• Home photo Home01_zps4b192c68.png
  • About Me photo About-Me02_zpsd3b42ec2.png
  • Subscribe photo Subscribe03_zpsb685daa8.png
  •  photo Contact004_zps66d3474c.png

Wednesday, November 21, 2012

Thankful Wild Turkeys

  We were blessed this year with 3 wild turkey hens and their broods of poults to watch trot through the yard while they grew up. Even with the hot dry weather conditions the wild turkeys made their daily pilgrimage trotting through the yard, usually skirting the tree lines for a quick escape.

one hen wild turkey watching while 6 fuzzy poults peck and dig for treats

I know they are hard to see. Hubby snapped them through our old windows and they are drab in color to begin with. Hopefully you can spot them, especially if you click on any of the photos to enlarge.

During our dry hot summer we decided to have 3 huge trees cut down that were dying and so tall they could easily hit the house if they fell over. We've already had a few fall during high wind storms and when a tornado whipped through the property, but luckily none ever hit the house. One tree had a large patch of bare dirt surrounding it, right off the end of the house. One day I was looking out the kitchen window and noticed some dust flying... Wondering where it was coming from and wanting to make sure it was not smoke, I went outside and found the young turkey chicks were having a good old time getting dust baths! That picture didn't turn out to well, as it was taken even faster than normal with these zippy birds, but what a treat to see! Here (below) is a hen with one poult behind her, walking in what is now a small clearing near the house, where one of the tall trees was cut down and we had cleaned up some of the scrubs and weeds around it. We throw cracked corn out for them every day along the path we normally see them foraging. That path does vary day to day. We just kept the food near the house for our viewing pleasure.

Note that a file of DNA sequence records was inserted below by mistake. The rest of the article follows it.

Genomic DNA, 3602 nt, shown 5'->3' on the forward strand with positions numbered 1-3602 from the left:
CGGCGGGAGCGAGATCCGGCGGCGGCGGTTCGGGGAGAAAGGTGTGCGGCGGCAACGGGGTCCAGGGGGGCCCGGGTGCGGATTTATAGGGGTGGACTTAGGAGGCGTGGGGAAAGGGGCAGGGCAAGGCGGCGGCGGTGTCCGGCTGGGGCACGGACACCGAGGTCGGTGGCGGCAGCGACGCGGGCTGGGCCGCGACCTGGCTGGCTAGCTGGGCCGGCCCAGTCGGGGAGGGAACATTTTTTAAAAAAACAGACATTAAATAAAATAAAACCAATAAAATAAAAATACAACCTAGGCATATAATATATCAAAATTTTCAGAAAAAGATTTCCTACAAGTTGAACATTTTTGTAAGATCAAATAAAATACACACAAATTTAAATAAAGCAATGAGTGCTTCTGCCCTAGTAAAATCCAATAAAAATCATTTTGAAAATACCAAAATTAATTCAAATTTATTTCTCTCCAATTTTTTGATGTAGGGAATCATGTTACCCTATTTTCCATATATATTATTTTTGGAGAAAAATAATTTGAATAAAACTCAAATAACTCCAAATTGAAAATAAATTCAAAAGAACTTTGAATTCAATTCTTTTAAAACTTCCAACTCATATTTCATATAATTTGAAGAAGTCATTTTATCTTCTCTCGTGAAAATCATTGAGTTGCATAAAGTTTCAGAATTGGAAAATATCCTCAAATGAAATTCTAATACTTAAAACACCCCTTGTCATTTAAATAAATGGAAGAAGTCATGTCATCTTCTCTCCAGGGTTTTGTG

you can see the wild turkey hen in front of a tree base 
with the poult behind her on the left